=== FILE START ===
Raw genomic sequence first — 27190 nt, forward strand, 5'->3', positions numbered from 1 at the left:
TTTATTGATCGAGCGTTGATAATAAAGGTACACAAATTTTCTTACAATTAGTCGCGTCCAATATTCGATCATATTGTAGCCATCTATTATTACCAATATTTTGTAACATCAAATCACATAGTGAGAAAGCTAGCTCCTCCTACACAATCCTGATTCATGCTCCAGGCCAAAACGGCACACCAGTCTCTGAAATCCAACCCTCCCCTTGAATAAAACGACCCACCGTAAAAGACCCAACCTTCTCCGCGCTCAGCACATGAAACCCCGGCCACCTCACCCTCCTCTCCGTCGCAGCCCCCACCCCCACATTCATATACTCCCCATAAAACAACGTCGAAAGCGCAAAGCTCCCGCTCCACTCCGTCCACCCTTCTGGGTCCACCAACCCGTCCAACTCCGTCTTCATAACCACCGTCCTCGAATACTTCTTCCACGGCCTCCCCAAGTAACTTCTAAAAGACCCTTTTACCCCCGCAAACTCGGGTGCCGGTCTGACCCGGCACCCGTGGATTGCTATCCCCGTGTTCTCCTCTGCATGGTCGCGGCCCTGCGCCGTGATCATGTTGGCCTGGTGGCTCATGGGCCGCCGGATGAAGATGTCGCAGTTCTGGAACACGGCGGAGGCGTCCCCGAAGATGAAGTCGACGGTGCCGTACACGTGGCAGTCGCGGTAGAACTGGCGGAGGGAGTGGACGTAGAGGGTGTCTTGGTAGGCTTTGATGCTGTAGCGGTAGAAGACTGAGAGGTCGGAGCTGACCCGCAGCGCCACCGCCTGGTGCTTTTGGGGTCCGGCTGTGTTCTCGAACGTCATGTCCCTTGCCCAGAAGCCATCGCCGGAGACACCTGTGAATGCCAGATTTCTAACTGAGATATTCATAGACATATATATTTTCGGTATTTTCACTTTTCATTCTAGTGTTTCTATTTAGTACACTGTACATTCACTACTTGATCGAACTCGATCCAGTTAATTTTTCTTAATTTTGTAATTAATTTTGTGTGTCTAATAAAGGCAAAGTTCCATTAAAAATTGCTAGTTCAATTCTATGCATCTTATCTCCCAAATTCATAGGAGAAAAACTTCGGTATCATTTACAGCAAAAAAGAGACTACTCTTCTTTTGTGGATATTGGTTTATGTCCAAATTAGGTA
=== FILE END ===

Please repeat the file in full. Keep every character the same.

Raw genomic sequence first — 27190 nt, forward strand, 5'->3', positions numbered from 1 at the left:
TTTATTGATCGAGCGTTGATAATAAAGGTACACAAATTTTCTTACAATTAGTCGCGTCCAATATTCGATCATATTGTAGCCATCTATTATTACCAATATTTTGTAACATCAAATCACATAGTGAGAAAGCTAGCTCCTCCTACACAATCCTGATTCATGCTCCAGGCCAAAACGGCACACCAGTCTCTGAAATCCAACCCTCCCCTTGAATAAAACGACCCACCGTAAAAGACCCAACCTTCTCCGCGCTCAGCACATGAAACCCCGGCCACCTCACCCTCCTCTCCGTCGCAGCCCCCACCCCCACATTCATATACTCCCCATAAAACAACGTCGAAAGCGCAAAGCTCCCGCTCCACTCCGTCCACCCTTCTGGGTCCACCAACCCGTCCAACTCCGTCTTCATAACCACCGTCCTCGAATACTTCTTCCACGGCCTCCCCAAGTAACTTCTAAAAGACCCTTTTACCCCCGCAAACTCGGGTGCCGGTCTGACCCGGCACCCGTGGATTGCTATCCCCGTGTTCTCCTCTGCATGGTCGCGGCCCTGCGCCGTGATCATGTTGGCCTGGTGGCTCATGGGCCGCCGGATGAAGATGTCGCAGTTCTGGAACACGGCGGAGGCGTCCCCGAAGATGAAGTCGACGGTGCCGTACACGTGGCAGTCGCGGTAGAACTGGCGGAGGGAGTGGACGTAGAGGGTGTCTTGGTAGGCTTTGATGCTGTAGCGGTAGAAGACTGAGAGGTCGGAGCTGACCCGCAGCGCCACCGCCTGGTGCTTTTGGGGTCCGGCTGTGTTCTCGAACGTCATGTCCCTTGCCCAGAAGCCATCGCCGGAGACACCTGTGAATGCCAGATTTCTAACTGAGATATTCATAGACATATATATTTTCGGTATTTTCACTTTTCATTCTAGTGTTTCTATTTAGTACACTGTACATTCACTACTTGATCGAACTCGATCCAGTTAATTTTTCTTAATTTTGTAATTAATTTTGTGTGTCTAATAAAGGCAAAGTTCCATTAAAAATTGCTAGTTCAATTCTATGCATCTTATCTCCCAAATTCATAGGAGAAAAACTTCGGTATCATTTACAGCAAAAAAGAGACTACTCTTCTTTTGTGGATATTGGTTTATGTCCAAATTAGGTA